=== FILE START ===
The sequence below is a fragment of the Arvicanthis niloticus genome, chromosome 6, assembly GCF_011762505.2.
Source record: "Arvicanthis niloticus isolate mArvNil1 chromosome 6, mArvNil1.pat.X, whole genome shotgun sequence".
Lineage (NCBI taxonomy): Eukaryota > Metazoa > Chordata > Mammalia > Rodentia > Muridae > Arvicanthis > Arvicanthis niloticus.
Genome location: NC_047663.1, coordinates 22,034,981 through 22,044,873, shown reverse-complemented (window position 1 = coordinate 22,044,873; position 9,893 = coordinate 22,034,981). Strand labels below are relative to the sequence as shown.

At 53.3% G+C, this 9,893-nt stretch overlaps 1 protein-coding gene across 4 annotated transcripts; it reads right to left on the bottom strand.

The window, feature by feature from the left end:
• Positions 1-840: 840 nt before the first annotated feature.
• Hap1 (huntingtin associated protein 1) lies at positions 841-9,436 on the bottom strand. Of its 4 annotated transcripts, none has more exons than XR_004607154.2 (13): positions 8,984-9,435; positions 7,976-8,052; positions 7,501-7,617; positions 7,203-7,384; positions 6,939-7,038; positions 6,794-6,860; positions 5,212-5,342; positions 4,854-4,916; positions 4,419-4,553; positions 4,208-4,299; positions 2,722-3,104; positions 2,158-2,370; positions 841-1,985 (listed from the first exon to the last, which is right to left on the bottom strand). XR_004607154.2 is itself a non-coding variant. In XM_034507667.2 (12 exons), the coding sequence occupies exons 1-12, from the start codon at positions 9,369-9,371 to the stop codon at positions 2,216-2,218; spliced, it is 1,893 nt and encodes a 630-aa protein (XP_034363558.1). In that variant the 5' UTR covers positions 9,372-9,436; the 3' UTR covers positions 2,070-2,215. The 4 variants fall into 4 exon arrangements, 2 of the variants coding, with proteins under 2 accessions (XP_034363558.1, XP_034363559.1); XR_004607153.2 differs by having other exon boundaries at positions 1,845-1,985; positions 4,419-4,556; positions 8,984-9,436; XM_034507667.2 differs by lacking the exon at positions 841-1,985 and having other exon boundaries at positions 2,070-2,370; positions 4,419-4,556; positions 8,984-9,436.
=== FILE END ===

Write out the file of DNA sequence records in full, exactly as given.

The sequence below is a fragment of the Arvicanthis niloticus genome, chromosome 6, assembly GCF_011762505.2.
Source record: "Arvicanthis niloticus isolate mArvNil1 chromosome 6, mArvNil1.pat.X, whole genome shotgun sequence".
Lineage (NCBI taxonomy): Eukaryota > Metazoa > Chordata > Mammalia > Rodentia > Muridae > Arvicanthis > Arvicanthis niloticus.
Genome location: NC_047663.1, coordinates 22,034,981 through 22,044,873, shown reverse-complemented (window position 1 = coordinate 22,044,873; position 9,893 = coordinate 22,034,981). Strand labels below are relative to the sequence as shown.

At 53.3% G+C, this 9,893-nt stretch overlaps 1 protein-coding gene across 4 annotated transcripts; it reads right to left on the bottom strand.

The window, feature by feature from the left end:
• Positions 1-840: 840 nt before the first annotated feature.
• Hap1 (huntingtin associated protein 1) lies at positions 841-9,436 on the bottom strand. Of its 4 annotated transcripts, none has more exons than XR_004607154.2 (13): positions 8,984-9,435; positions 7,976-8,052; positions 7,501-7,617; positions 7,203-7,384; positions 6,939-7,038; positions 6,794-6,860; positions 5,212-5,342; positions 4,854-4,916; positions 4,419-4,553; positions 4,208-4,299; positions 2,722-3,104; positions 2,158-2,370; positions 841-1,985 (listed from the first exon to the last, which is right to left on the bottom strand). XR_004607154.2 is itself a non-coding variant. In XM_034507667.2 (12 exons), the coding sequence occupies exons 1-12, from the start codon at positions 9,369-9,371 to the stop codon at positions 2,216-2,218; spliced, it is 1,893 nt and encodes a 630-aa protein (XP_034363558.1). In that variant the 5' UTR covers positions 9,372-9,436; the 3' UTR covers positions 2,070-2,215. The 4 variants fall into 4 exon arrangements, 2 of the variants coding, with proteins under 2 accessions (XP_034363558.1, XP_034363559.1); XR_004607153.2 differs by having other exon boundaries at positions 1,845-1,985; positions 4,419-4,556; positions 8,984-9,436; XM_034507667.2 differs by lacking the exon at positions 841-1,985 and having other exon boundaries at positions 2,070-2,370; positions 4,419-4,556; positions 8,984-9,436.